As I wrote back in February, Detroit has some of the coolest bikes. They can be found throughout the city, but some of the hottest, tricked-out one-of-a-kind custom bikes are in the neighborhoods; in particular Southwest Detroit. Similar to the lowrider car culture, many of the bikes I’ve spotted in that part of the city are stretched, low slung street hugging machines, trimmed in tons of chrome or gold, with paint jobs worthy of display in art galleries.
In this, the second in an occasional entry on the coolest bikes I’ve spotted while riding in Detroit, I’ve featured some of the personalized beauties from Southwest Detroit. What struck me about these spotless, two-wheeled rides is the attention to detail. The well designed bikes pictured below feature steering wheels crafted out of chrome chains. Highly polished, glimmering spokes are a major highlight of the wheels. There are elaborate spring-loaded front fork setups and gleaming spare tires mounted on the rear of some, reminiscent of the early days of the automobile industry. Velvet seats follow the sleek, flowing contour of the bike’s top tube (bar) that stretch from the handle bar stem back to the rear wheel.
Many of these elaborate bikes belong to members of the Good Times Detroit Lowrider Club. From what I understand in talking with one of their members, this group is basically a lowrider car club whose members own custom, vintage autos that can be raised or lowered by the flip of a switch. The young bike owners are members, and once they reach legal driving age, the car guys take them under their wings and help them build out a classic lowrider car. So basically, they are immersed into the lowrider car culture and ownership through bike customization beginning at an early age.
Take a look at some of the tastefully designed bikes that can be found on the streets in Southwest Detroit.
Click here to view “Detroit Bikes are the Coolest” Part 1
Musical Fathers & Sons
I’ve been listening to a lot of young, talented singer/songwriters lately. These are guys that write and sing like they’ve been through it all: broken dreams, life on the road, family conflict, relationships gone bad and issues many don’t experience in a lifetime. What I find intriguing is their history. They are sons of a few of modern music’s most influential singer/songwriters. What’s fascinating to me is the similarity to their fathers in vocal styling and rich songwriting abilities. Four in particular are stand-outs and worthy of checking out.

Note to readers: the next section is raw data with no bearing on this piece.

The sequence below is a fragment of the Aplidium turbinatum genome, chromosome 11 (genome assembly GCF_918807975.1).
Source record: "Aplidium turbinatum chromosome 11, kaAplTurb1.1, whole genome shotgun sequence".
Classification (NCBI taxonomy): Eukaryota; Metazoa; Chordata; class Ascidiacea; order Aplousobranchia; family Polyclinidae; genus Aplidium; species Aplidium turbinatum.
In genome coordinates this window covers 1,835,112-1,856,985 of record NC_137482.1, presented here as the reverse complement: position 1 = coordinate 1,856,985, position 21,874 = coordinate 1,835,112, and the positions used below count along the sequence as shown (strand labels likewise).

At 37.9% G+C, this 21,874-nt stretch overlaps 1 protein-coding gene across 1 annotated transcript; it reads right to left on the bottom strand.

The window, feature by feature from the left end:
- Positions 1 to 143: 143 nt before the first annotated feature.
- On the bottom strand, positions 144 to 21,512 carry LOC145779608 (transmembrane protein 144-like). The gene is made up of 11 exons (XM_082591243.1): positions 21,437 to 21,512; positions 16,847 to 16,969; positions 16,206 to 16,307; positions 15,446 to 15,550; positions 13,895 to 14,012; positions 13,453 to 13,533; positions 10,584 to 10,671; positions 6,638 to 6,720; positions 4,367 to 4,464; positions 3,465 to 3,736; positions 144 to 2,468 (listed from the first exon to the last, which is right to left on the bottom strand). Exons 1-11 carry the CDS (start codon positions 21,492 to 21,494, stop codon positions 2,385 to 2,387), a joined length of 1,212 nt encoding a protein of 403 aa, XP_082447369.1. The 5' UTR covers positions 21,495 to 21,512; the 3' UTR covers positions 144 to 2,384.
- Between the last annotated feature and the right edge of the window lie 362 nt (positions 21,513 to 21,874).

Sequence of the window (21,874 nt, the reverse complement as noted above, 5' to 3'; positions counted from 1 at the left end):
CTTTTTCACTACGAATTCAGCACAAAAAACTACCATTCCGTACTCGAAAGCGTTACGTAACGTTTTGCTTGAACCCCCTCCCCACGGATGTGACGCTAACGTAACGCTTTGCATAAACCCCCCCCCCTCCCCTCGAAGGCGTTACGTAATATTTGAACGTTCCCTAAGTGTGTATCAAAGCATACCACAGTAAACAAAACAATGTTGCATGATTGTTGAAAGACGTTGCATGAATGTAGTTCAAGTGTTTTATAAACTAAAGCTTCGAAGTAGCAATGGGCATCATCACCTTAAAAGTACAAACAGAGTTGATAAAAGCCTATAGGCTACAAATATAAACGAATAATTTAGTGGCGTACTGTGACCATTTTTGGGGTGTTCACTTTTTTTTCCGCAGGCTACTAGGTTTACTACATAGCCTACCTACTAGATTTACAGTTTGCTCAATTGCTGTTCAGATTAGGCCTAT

-> Click on the song title below each of the artist overviews and take a listen.
Father – Tim Buckley – Began his career as a folk singer in the early 1960’s. Having a strong interest in jazz, his songwriting moved in that direction during the early1970’s. His album, “Greetings from L.A.” is considered by many to be his best and I agree. Not only does the album showcase his extraordinary, powerful vocal range, the music reflects his keen interest in jazz and funky soul music. Tim Buckley died at age 28 from a drug overdose.
Son – Jeff Buckley – He too was blessed with a similar grand, far-reaching vocal range as his father. Jeff began his career as a folk singer and evolved into a well-regarded, talented songwriter. His fine album “Grace” was his only one. It received critical acclaim throughout the music industry upon its release. Unfortunately, he drowned in the Mississippi River while swimming with friends. Jeff was 30-years old when he died.
Father – Richard Thompson – A founding member of the influential 1960’s British folk-rock band Fairport Convention. He’s well known for his masterful guitar playing skills and extraordinary song writing ability. He left that band in the early 70’s and has since built a solo career writing and performing witty and political slanted songs. Richard has over 60 albums to his credit that include folk, rock, acoustic and alternative genres.
Son – Teddy Thompson – One of my favorites. Clever wording coupled with brutal with best describes his lyrical song writing skills. A talented guitarist, his musical influences include country and 1950’s rock and roll. He writes and plays many types of music including folk, alternative country and rock.
Father – Loudon Wainwright III – Know as a folk singer, Loudon Wainwright III is probably best known for his humorous song “Dead Skunk”. Some say the song’s underlying message is a direct attack on then President Richard Nixon. His quirky songs feature humorous lyrics, many of which are autobiographical in nature.
Son – Rufus Wainwright – A multi-talented singer/songwriter with a lush, distinct, tenor voice. He performs a wide range of musical styles including opera, cabaret and alternative just to name a few. Many of his songs feature strings, horns, and early jazz rhythms which blend perfectly with his vocal style, which I really like.
Father – Steve Earle – A Texas roots-rocker, Steve is know for his leftist views and stinging political commentary found throughout his work. A talented singer, composer, and guitar player, he has recorded over 15 albums from country, rock, and bluegrass to folk.
Son – Justin Townes Earle – Gifted songwriter and guitar player with a distinct, clear understated singing voice. Leans heavily to folk, country and roots rock. I can best describe his story telling style as a blend of Waylon Jennings and Woody Guthrie with a bit of blues thrown in. He too, is one of my favorites.